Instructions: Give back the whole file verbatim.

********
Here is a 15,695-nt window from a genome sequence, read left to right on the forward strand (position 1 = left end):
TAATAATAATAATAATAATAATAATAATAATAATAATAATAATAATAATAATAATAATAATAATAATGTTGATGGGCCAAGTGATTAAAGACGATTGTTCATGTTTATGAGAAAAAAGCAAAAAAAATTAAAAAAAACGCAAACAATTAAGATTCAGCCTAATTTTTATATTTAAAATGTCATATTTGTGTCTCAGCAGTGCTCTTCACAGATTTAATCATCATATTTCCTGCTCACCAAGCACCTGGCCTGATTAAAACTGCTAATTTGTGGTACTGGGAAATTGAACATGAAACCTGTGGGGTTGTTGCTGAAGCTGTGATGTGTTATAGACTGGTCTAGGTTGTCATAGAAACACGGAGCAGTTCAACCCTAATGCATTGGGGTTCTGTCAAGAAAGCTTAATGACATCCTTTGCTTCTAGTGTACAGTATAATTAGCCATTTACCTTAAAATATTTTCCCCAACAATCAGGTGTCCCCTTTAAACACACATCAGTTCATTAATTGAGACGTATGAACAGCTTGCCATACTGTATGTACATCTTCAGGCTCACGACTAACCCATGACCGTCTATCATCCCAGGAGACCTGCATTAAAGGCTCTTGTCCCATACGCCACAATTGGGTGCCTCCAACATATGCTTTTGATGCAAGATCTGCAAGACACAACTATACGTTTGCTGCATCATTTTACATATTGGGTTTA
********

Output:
Here is a 15,695-nt window from a genome sequence, read left to right on the forward strand (position 1 = left end):
TAATAATAATAATAATAATAATAATAATAATAATAATAATAATAATAATAATAATAATAATAATAATGTTGATGGGCCAAGTGATTAAAGACGATTGTTCATGTTTATGAGAAAAAAGCAAAAAAAATTAAAAAAAACGCAAACAATTAAGATTCAGCCTAATTTTTATATTTAAAATGTCATATTTGTGTCTCAGCAGTGCTCTTCACAGATTTAATCATCATATTTCCTGCTCACCAAGCACCTGGCCTGATTAAAACTGCTAATTTGTGGTACTGGGAAATTGAACATGAAACCTGTGGGGTTGTTGCTGAAGCTGTGATGTGTTATAGACTGGTCTAGGTTGTCATAGAAACACGGAGCAGTTCAACCCTAATGCATTGGGGTTCTGTCAAGAAAGCTTAATGACATCCTTTGCTTCTAGTGTACAGTATAATTAGCCATTTACCTTAAAATATTTTCCCCAACAATCAGGTGTCCCCTTTAAACACACATCAGTTCATTAATTGAGACGTATGAACAGCTTGCCATACTGTATGTACATCTTCAGGCTCACGACTAACCCATGACCGTCTATCATCCCAGGAGACCTGCATTAAAGGCTCTTGTCCCATACGCCACAATTGGGTGCCTCCAACATATGCTTTTGATGCAAGATCTGCAAGACACAACTATACGTTTGCTGCATCATTTTACATATTGGGTTTA